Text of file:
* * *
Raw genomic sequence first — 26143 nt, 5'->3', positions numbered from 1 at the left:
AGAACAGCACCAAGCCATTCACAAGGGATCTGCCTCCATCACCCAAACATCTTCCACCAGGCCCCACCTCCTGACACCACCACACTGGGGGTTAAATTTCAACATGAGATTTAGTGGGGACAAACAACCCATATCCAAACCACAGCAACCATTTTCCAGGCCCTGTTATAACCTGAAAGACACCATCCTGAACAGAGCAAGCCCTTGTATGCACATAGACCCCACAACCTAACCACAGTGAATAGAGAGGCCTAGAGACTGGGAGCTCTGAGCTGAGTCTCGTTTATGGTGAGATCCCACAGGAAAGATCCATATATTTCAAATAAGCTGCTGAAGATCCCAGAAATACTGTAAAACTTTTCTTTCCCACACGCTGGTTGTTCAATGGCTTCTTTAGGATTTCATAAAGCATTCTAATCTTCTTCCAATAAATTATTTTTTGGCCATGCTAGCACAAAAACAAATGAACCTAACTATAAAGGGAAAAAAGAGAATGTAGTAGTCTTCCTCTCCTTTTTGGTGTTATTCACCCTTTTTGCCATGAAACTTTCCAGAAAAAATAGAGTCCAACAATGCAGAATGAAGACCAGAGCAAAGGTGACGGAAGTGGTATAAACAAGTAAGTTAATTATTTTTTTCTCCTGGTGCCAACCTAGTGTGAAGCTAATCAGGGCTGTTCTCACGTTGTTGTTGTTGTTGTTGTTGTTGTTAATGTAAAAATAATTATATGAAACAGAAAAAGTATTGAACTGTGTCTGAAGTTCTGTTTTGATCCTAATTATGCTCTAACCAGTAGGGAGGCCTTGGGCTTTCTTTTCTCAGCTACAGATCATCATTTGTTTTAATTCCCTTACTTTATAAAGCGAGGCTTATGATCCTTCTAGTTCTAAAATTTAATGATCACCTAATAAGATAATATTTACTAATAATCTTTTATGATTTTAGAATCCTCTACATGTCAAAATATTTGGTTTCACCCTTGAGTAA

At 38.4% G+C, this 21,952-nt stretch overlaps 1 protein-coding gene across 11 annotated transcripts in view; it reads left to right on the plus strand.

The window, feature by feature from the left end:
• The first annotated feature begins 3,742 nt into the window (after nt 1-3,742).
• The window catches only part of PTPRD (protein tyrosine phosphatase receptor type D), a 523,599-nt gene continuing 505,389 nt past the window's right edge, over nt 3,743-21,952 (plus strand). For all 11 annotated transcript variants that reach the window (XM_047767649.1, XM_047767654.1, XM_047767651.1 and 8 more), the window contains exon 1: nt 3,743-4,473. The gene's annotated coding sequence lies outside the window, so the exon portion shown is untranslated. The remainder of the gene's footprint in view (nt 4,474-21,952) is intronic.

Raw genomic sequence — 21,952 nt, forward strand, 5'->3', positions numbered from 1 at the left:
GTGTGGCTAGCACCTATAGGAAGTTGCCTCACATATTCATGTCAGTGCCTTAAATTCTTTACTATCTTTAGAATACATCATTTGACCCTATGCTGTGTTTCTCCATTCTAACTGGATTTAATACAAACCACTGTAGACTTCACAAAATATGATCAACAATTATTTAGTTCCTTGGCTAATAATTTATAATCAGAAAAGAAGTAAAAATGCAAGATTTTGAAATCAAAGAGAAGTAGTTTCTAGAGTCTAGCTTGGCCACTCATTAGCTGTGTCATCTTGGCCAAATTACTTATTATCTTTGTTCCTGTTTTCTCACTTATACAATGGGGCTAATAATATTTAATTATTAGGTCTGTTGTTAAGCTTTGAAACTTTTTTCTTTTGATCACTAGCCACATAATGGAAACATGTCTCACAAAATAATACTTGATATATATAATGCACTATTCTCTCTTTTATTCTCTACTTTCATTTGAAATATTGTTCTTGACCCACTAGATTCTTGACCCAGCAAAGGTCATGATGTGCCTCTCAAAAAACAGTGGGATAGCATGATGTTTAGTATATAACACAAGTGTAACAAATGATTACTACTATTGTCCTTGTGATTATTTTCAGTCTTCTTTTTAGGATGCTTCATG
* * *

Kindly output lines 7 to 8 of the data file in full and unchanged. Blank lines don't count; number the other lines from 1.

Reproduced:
Raw genomic sequence — 21,952 nt, forward strand, 5'->3', positions numbered from 1 at the left:
GTGTGGCTAGCACCTATAGGAAGTTGCCTCACATATTCATGTCAGTGCCTTAAATTCTTTACTATCTTTAGAATACATCATTTGACCCTATGCTGTGTTTCTCCATTCTAACTGGATTTAATACAAACCACTGTAGACTTCACAAAATATGATCAACAATTATTTAGTTCCTTGGCTAATAATTTATAATCAGAAAAGAAGTAAAAATGCAAGATTTTGAAATCAAAGAGAAGTAGTTTCTAGAGTCTAGCTTGGCCACTCATTAGCTGTGTCATCTTGGCCAAATTACTTATTATCTTTGTTCCTGTTTTCTCACTTATACAATGGGGCTAATAATATTTAATTATTAGGTCTGTTGTTAAGCTTTGAAACTTTTTTCTTTTGATCACTAGCCACATAATGGAAACATGTCTCACAAAATAATACTTGATATATATAATGCACTATTCTCTCTTTTATTCTCTACTTTCATTTGAAATATTGTTCTTGACCCACTAGATTCTTGACCCAGCAAAGGTCATGATGTGCCTCTCAAAAAACAGTGGGATAGCATGATGTTTAGTATATAACACAAGTGTAACAAATGATTACTACTATTGTCCTTGTGATTATTTTCAGTCTTCTTTTTAGGATGCTTCATG